“Chioma! Chioma! Chioma…! Bring the spoon here!” Mama shouted above every voice from the kitchen into the house. Her voice was mighty, thunderous, and sounded very urgent. It had priority over other voices, over the bleating of goats and lambs, barking of dogs, gossips, chirruping of birds, cackling of fowls, cries of babies, cantankerous arguments, chitchats, and the announcement gongs of town-criers in the fading distance. Continue reading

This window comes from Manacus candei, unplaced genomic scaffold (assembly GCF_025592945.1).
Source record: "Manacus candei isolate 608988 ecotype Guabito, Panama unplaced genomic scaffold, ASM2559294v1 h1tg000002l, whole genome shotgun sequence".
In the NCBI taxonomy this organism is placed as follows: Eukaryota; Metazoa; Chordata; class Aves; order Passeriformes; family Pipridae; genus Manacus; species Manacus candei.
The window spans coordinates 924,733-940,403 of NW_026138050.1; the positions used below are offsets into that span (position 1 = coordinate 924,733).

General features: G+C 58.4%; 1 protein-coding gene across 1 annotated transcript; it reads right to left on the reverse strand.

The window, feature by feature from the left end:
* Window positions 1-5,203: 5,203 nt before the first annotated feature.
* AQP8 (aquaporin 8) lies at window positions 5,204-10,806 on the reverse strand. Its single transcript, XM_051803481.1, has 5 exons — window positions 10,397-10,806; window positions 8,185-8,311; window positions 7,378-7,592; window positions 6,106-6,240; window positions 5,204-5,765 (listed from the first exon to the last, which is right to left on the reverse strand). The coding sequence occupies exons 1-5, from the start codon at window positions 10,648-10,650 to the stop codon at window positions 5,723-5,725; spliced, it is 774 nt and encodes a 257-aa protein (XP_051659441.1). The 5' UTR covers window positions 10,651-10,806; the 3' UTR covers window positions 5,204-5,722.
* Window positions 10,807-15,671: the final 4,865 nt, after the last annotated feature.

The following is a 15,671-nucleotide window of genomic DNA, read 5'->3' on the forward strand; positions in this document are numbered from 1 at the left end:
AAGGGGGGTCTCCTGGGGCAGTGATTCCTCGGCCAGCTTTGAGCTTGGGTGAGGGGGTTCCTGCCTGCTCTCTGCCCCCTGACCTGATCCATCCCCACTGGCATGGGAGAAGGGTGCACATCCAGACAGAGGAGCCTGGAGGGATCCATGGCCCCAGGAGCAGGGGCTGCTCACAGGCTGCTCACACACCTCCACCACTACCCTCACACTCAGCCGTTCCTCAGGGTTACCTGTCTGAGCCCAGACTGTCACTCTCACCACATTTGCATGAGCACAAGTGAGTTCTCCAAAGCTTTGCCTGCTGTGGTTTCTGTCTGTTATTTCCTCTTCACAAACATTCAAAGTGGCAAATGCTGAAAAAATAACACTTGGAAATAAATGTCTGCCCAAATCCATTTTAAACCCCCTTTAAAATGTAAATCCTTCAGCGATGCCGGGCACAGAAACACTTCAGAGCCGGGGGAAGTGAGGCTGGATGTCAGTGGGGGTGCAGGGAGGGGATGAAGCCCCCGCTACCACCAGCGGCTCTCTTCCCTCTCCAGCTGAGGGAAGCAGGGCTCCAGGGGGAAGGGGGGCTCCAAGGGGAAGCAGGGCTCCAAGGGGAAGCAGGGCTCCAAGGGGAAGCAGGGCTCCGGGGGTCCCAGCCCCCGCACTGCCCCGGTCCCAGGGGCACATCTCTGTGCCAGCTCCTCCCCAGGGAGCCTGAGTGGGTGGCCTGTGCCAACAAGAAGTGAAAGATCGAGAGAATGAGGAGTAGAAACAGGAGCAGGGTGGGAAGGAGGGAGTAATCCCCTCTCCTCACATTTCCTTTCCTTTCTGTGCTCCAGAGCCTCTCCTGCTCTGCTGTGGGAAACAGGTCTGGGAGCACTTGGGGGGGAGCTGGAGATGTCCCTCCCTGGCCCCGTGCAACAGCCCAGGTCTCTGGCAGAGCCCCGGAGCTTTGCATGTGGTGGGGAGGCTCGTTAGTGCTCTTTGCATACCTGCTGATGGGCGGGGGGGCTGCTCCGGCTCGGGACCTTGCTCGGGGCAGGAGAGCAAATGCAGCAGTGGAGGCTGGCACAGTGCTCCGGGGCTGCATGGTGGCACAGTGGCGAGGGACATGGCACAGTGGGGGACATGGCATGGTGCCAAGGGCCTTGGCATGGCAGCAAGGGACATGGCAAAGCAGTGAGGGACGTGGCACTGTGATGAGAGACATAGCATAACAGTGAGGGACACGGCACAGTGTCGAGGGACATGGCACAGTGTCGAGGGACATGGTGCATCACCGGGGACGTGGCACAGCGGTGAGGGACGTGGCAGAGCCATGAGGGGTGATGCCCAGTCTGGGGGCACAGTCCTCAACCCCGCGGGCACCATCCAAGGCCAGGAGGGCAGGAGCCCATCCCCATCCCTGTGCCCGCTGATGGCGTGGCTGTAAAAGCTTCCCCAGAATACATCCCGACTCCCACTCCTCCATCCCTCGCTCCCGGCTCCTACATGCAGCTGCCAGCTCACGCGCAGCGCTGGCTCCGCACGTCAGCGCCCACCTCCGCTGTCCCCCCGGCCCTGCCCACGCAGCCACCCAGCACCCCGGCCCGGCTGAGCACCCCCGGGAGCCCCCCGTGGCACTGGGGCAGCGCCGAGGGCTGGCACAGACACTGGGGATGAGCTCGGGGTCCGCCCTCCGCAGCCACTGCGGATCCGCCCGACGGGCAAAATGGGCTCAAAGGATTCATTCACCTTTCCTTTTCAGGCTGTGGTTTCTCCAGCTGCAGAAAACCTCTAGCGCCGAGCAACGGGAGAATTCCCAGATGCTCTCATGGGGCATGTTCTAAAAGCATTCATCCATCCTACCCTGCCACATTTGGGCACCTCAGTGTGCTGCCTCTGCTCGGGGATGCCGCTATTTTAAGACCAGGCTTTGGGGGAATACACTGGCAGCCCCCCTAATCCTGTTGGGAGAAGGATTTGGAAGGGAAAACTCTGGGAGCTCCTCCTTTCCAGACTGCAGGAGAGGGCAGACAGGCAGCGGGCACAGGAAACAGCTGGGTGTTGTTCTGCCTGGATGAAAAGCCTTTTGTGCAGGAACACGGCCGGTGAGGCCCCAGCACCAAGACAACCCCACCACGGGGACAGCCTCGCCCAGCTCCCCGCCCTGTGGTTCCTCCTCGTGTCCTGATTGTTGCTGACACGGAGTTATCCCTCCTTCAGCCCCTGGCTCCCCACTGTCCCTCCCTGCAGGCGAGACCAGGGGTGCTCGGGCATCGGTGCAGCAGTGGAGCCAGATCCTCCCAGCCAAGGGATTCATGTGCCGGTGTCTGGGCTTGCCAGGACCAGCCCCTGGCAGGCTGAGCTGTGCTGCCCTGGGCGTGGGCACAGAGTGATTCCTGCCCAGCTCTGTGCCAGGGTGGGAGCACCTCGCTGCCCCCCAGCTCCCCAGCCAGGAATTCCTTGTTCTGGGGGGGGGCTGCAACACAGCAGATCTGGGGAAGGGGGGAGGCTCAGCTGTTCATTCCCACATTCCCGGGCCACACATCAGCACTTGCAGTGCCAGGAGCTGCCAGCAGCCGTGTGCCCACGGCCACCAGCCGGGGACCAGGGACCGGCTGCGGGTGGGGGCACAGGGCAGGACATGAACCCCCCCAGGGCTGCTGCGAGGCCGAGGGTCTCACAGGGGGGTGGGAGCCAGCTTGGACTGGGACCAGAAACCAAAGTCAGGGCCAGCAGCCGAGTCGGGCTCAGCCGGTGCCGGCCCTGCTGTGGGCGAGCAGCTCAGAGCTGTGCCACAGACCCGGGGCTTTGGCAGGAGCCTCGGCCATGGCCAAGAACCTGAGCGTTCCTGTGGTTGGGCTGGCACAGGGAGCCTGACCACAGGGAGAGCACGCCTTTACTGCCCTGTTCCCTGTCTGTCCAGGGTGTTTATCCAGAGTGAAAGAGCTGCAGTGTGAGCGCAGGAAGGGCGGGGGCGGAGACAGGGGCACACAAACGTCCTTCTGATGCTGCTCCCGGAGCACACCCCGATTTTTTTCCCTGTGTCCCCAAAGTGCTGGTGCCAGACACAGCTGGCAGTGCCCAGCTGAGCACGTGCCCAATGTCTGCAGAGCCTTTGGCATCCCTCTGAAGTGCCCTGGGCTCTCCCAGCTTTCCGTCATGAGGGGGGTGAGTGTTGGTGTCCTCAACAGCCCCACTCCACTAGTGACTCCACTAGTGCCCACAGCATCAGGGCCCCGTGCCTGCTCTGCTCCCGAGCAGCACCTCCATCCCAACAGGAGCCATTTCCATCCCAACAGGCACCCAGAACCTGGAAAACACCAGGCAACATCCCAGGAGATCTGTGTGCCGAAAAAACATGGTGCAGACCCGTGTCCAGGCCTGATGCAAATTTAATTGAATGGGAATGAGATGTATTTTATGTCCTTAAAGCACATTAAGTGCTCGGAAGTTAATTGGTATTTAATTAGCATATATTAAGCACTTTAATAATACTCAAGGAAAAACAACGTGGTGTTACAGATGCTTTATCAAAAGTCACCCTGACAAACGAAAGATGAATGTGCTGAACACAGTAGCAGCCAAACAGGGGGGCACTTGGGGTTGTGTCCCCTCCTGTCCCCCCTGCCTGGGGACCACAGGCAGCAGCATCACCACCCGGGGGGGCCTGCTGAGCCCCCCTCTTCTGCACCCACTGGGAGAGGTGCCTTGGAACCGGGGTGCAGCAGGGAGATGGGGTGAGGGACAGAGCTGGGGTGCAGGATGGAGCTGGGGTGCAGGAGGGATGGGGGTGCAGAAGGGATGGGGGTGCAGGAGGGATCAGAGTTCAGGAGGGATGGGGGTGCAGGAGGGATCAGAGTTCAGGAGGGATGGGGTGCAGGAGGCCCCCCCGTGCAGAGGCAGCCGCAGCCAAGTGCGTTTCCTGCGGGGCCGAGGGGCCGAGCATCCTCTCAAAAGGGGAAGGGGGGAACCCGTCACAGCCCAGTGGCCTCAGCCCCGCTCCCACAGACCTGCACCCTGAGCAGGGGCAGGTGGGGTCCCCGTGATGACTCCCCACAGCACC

I could vividly recall that faithful day as I waited for my bus to depart for Sukka, a small but industrial town in O’gu, famous for its cottage industries especially shoe making. The fifteen-seat minibus was sparsely occupied and the driver wasn’t going to depart until it was full, until we begged for space, until his mental quota was achieved, and until his bills, rent, food, children school fees, were paid. Time was on my side because it was going to be a long journey. In the meantime, my eyes feasted on the vicinity, on the boisterous activities and madness of the motor park.